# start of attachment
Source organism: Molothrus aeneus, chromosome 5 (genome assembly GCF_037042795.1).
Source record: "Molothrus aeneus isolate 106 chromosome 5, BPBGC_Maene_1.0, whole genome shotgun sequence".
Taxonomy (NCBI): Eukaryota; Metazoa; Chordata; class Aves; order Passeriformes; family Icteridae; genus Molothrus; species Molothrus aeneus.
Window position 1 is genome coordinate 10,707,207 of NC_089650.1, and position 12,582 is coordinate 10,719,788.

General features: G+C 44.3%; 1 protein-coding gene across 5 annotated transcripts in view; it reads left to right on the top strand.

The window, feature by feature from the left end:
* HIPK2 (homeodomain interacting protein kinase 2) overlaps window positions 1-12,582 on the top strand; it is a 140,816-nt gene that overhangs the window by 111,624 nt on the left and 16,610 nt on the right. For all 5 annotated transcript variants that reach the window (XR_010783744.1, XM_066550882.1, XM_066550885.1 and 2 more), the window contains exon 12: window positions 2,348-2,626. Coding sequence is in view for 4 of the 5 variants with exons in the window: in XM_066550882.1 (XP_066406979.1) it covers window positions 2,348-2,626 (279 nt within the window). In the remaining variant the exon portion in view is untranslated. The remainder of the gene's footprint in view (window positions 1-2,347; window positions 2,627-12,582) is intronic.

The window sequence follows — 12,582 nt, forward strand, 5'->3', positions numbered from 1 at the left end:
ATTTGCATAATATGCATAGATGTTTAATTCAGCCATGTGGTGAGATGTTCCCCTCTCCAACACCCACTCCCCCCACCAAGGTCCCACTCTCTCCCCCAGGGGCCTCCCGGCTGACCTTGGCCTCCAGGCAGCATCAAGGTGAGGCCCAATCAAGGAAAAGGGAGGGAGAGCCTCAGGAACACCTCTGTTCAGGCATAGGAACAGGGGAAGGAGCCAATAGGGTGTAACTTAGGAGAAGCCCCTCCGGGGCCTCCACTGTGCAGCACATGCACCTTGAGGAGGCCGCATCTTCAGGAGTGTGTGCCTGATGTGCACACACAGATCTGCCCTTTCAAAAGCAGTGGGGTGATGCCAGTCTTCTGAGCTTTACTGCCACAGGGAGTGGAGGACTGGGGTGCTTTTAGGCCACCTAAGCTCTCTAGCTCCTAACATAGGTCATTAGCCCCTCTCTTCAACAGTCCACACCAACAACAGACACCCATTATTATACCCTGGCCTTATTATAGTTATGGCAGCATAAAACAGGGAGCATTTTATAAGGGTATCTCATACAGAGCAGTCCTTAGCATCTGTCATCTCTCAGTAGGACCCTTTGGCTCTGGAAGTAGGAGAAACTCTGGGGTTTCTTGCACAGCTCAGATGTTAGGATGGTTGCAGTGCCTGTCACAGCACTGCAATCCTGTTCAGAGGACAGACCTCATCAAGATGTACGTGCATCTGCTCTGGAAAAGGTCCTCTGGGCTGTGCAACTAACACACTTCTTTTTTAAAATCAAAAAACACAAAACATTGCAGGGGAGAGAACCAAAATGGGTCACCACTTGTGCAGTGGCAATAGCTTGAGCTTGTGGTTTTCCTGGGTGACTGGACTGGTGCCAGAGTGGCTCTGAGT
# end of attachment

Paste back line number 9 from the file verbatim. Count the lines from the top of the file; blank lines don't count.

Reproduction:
ATTTGCATAATATGCATAGATGTTTAATTCAGCCATGTGGTGAGATGTTCCCCTCTCCAACACCCACTCCCCCCACCAAGGTCCCACTCTCTCCCCCAGGGGCCTCCCGGCTGACCTTGGCCTCCAGGCAGCATCAAGGTGAGGCCCAATCAAGGAAAAGGGAGGGAGAGCCTCAGGAACACCTCTGTTCAGGCATAGGAACAGGGGAAGGAGCCAATAGGGTGTAACTTAGGAGAAGCCCCTCCGGGGCCTCCACTGTGCAGCACATGCACCTTGAGGAGGCCGCATCTTCAGGAGTGTGTGCCTGATGTGCACACACAGATCTGCCCTTTCAAAAGCAGTGGGGTGATGCCAGTCTTCTGAGCTTTACTGCCACAGGGAGTGGAGGACTGGGGTGCTTTTAGGCCACCTAAGCTCTCTAGCTCCTAACATAGGTCATTAGCCCCTCTCTTCAACAGTCCACACCAACAACAGACACCCATTATTATACCCTGGCCTTATTATAGTTATGGCAGCATAAAACAGGGAGCATTTTATAAGGGTATCTCATACAGAGCAGTCCTTAGCATCTGTCATCTCTCAGTAGGACCCTTTGGCTCTGGAAGTAGGAGAAACTCTGGGGTTTCTTGCACAGCTCAGATGTTAGGATGGTTGCAGTGCCTGTCACAGCACTGCAATCCTGTTCAGAGGACAGACCTCATCAAGATGTACGTGCATCTGCTCTGGAAAAGGTCCTCTGGGCTGTGCAACTAACACACTTCTTTTTTAAAATCAAAAAACACAAAACATTGCAGGGGAGAGAACCAAAATGGGTCACCACTTGTGCAGTGGCAATAGCTTGAGCTTGTGGTTTTCCTGGGTGACTGGACTGGTGCCAGAGTGGCTCTGAGT